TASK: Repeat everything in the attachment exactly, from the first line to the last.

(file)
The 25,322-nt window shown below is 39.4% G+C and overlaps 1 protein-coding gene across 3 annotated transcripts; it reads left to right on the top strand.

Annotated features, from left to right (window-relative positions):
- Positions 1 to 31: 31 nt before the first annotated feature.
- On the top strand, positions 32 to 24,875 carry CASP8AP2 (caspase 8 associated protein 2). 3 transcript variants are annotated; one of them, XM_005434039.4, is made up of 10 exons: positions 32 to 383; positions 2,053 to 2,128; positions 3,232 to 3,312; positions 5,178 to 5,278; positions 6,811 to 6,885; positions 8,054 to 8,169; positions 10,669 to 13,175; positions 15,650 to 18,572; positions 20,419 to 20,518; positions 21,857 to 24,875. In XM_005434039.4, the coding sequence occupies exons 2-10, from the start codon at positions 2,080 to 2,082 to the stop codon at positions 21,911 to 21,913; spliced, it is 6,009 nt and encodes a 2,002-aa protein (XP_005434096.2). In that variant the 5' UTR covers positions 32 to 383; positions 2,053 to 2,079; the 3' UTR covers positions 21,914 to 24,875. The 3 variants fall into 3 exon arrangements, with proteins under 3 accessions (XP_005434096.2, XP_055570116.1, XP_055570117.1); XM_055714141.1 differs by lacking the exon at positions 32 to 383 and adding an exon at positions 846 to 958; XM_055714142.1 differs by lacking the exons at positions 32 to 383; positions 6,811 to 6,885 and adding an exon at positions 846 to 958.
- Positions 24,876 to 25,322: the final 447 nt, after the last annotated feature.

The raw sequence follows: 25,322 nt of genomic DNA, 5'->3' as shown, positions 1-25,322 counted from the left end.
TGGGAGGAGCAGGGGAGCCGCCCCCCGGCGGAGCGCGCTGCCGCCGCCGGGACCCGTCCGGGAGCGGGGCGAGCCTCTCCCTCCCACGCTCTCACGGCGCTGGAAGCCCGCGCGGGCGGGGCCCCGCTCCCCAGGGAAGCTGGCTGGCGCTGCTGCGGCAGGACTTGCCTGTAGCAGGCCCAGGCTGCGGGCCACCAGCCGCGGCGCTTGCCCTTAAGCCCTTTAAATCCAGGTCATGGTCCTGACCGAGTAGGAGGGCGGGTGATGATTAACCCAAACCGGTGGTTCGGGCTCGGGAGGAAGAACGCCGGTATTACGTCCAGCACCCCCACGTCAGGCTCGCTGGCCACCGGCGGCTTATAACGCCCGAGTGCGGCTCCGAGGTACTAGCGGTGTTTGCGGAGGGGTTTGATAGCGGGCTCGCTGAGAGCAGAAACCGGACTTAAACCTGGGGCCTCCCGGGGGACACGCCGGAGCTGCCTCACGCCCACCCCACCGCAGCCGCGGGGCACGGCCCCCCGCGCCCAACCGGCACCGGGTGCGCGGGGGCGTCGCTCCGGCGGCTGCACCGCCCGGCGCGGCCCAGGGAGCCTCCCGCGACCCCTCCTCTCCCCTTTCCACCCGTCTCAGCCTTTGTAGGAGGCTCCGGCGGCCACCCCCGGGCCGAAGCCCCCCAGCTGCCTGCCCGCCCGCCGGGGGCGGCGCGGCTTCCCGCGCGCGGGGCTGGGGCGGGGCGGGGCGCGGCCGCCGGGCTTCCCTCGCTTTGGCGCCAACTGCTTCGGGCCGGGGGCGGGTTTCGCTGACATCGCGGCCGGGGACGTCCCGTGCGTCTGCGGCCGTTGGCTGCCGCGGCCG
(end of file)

The 25,322-nt window shown below is 39.4% G+C and overlaps 1 protein-coding gene across 3 annotated transcripts; it reads left to right on the top strand.

Annotated features, from left to right (window-relative positions):
- Positions 1 to 31: 31 nt before the first annotated feature.
- On the top strand, positions 32 to 24,875 carry CASP8AP2 (caspase 8 associated protein 2). 3 transcript variants are annotated; one of them, XM_005434039.4, is made up of 10 exons: positions 32 to 383; positions 2,053 to 2,128; positions 3,232 to 3,312; positions 5,178 to 5,278; positions 6,811 to 6,885; positions 8,054 to 8,169; positions 10,669 to 13,175; positions 15,650 to 18,572; positions 20,419 to 20,518; positions 21,857 to 24,875. In XM_005434039.4, the coding sequence occupies exons 2-10, from the start codon at positions 2,080 to 2,082 to the stop codon at positions 21,911 to 21,913; spliced, it is 6,009 nt and encodes a 2,002-aa protein (XP_005434096.2). In that variant the 5' UTR covers positions 32 to 383; positions 2,053 to 2,079; the 3' UTR covers positions 21,914 to 24,875. The 3 variants fall into 3 exon arrangements, with proteins under 3 accessions (XP_005434096.2, XP_055570116.1, XP_055570117.1); XM_055714141.1 differs by lacking the exon at positions 32 to 383 and adding an exon at positions 846 to 958; XM_055714142.1 differs by lacking the exons at positions 32 to 383; positions 6,811 to 6,885 and adding an exon at positions 846 to 958.
- Positions 24,876 to 25,322: the final 447 nt, after the last annotated feature.

The raw sequence follows: 25,322 nt of genomic DNA, 5'->3' as shown, positions 1-25,322 counted from the left end.
TGGGAGGAGCAGGGGAGCCGCCCCCCGGCGGAGCGCGCTGCCGCCGCCGGGACCCGTCCGGGAGCGGGGCGAGCCTCTCCCTCCCACGCTCTCACGGCGCTGGAAGCCCGCGCGGGCGGGGCCCCGCTCCCCAGGGAAGCTGGCTGGCGCTGCTGCGGCAGGACTTGCCTGTAGCAGGCCCAGGCTGCGGGCCACCAGCCGCGGCGCTTGCCCTTAAGCCCTTTAAATCCAGGTCATGGTCCTGACCGAGTAGGAGGGCGGGTGATGATTAACCCAAACCGGTGGTTCGGGCTCGGGAGGAAGAACGCCGGTATTACGTCCAGCACCCCCACGTCAGGCTCGCTGGCCACCGGCGGCTTATAACGCCCGAGTGCGGCTCCGAGGTACTAGCGGTGTTTGCGGAGGGGTTTGATAGCGGGCTCGCTGAGAGCAGAAACCGGACTTAAACCTGGGGCCTCCCGGGGGACACGCCGGAGCTGCCTCACGCCCACCCCACCGCAGCCGCGGGGCACGGCCCCCCGCGCCCAACCGGCACCGGGTGCGCGGGGGCGTCGCTCCGGCGGCTGCACCGCCCGGCGCGGCCCAGGGAGCCTCCCGCGACCCCTCCTCTCCCCTTTCCACCCGTCTCAGCCTTTGTAGGAGGCTCCGGCGGCCACCCCCGGGCCGAAGCCCCCCAGCTGCCTGCCCGCCCGCCGGGGGCGGCGCGGCTTCCCGCGCGCGGGGCTGGGGCGGGGCGGGGCGCGGCCGCCGGGCTTCCCTCGCTTTGGCGCCAACTGCTTCGGGCCGGGGGCGGGTTTCGCTGACATCGCGGCCGGGGACGTCCCGTGCGTCTGCGGCCGTTGGCTGCCGCGGCCG